December 2013        

Health worsens as mandarins thrive

As Christmas approaches it has become apparent that Santa Claus comes early and often to the mandarins of the Health Service Executive and their appointees in various hospitals and centres. Even some consultants have become enmeshed in the seasonal cheer and have been caught in the act.
      The most scandalous instance of the top-up culture comes from Our Lady’s Hospital for Sick Children in Crumlin, Dublin, where senior executives robbed the kiddies’ sweet-shop to give themselves extra bonuses.
      Then there is the case of the Central Remedial Clinic, where fund-raising for the centre was diverted to provide top-ups for the chosen few. And almost daily come revelations of more scandals, as those without any scruples or sense of shame continue to wage war on the poor, sick, disabled, and defenceless.
      Our Lady’s Hospital for Sick Children has also confirmed that its chief executive, Lorcan Birthistle, is getting a private allowance of €30,000, generated from the profits of the hospital shop. This brings his salary to €140,808.
      At the Central Remedial Clinic it has emerged that its chief executive, Paul Kiely, trousered more than €135,000 in top-up and allowances from its own funds, on top of his salary of €106,900 provided by the HSE. The breakdown was: salary provided by HSE, €106,900; allowance (CRC), €19,000; top-up from CRC, €116,965; total, €242,865.
      Others at the CRC also benefited from top-ups. These include officials working in client services and network administration. In addition to salaries of €79,000, three blazers got top-ups of €32,000. The IT manager had a salary of €79,000 but also grabbed a top-up of €37,000.
      From the National Maternity Hospital in Holles Street, Dublin, came the revelation that its master, Dr Rhona Mahony, is getting a privately funded top-up of €45,000 in addition to her salary and allowances of more than €236,000.
      Daily we are reminded that this top-up culture, based on greed and bolstered by the ideology of the free market, is not new but permeates Irish society like a rotten abscess.
      The Adelaide and Meath Hospital at Tallaght, outside Dublin, said it ceased top-up payments to senior staff members in 2010, after it was revealed that approximately €700,000 was paid out from public funds to five senior staff members there between 2005 and 2010. But a report by the Heath Information and Quality Authority into governance issues at Tallaght, published eighteen months ago, revealed that senior managers were receiving top-ups, in one case to the tune of €150,000.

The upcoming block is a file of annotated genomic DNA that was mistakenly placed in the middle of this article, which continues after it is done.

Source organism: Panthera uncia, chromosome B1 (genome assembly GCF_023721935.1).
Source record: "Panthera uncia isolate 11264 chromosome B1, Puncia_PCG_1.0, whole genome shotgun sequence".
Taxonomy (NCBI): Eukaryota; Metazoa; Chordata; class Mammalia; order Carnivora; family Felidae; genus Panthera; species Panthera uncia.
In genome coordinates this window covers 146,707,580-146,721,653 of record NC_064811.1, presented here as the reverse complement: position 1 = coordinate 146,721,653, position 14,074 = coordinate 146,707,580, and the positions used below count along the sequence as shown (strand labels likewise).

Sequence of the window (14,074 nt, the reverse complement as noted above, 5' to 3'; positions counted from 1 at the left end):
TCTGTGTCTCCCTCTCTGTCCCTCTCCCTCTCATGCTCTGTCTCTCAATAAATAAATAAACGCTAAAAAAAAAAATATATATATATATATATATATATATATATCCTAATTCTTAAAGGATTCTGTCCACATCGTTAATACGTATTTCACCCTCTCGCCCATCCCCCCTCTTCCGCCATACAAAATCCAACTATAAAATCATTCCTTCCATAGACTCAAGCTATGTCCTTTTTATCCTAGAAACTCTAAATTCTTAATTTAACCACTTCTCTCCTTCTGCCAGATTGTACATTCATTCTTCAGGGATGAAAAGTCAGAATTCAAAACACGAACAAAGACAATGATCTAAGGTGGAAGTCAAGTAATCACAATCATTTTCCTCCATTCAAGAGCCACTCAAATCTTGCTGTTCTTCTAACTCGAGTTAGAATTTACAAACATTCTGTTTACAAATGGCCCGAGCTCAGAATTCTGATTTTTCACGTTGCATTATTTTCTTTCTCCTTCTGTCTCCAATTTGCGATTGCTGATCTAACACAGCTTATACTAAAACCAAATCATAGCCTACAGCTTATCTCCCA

And in May 2012 the Sunday Business Post published a comprehensive story under the heading “Mater says top-up payments made to 17 consultants and executives.”
      While these senior executives and consultants are making hay, the plight of public patients worsens. Wards are closed and staffing levels reduced. Those at the front line, such as nurses and junior doctors, are stretched to breaking point as they try to maintain some level of civilised care. A&E departments are packed. Instead of waiting on trolleys as a step to a bed, patients queue on chairs for hours in the hope of getting a trolley. In the areas of step-down facilities, the situation is dire.
      Home help and care services are slashed, and waiting-lists are lengthening. Enda Egan of the Carers’ Association has been quoted as stating that “carers who had asked for more incontinence pads were asked to bring in used ‘nappies’ to be weighed so the HSE could determine if they actually needed more than the permitted quota!”
      And patients and their families can expect even more hardship next year. A letter from the director-general of the HSE, Tony O’Brien, to the minister for health, James Reilly, leaked to the media reveals that the plan to cut spending on medical cards will now run to €133 million—up from the planned €113 million. And the HSE has been asked to make a total saving of €666 million next year.
      Meanwhile there is no shortage of resources for those at the top. Top-ups funded by pocketing the charges from car parks and robbing patients’ sweet-shops are always an option. There seems to be no shortage of these top-ups. There is little concern that these extra payments are being made at a time when more than €3 billion has been cut from the health budget over the past five years. And next year up to €1 billion more is due to be slashed.
      The rich and powerful flourish while we, the poor, teeter on the brink of the abyss. For us it is the daily grind for survival in the face of unemployment, illness, disability, cut-backs in health, pay, and welfare, social charges, stealth taxes, and threatened evictions. Meanwhile the rich, powerful, well-connected minority live the life of Reilly. Their policy is the neo-liberal Tory mantra, “Greed is good!”
      All this is just the latest manifestation of class war in Ireland and the class nature of the state. What is usually hidden is suddenly revealed as the contradictions inherent at this specific moment of capitalist and imperialist crisis intensify.
      This can be fought, but only through the united action of anti-capitalist and anti-imperialist forces. Unity and co-operation on a principled basis is the key!

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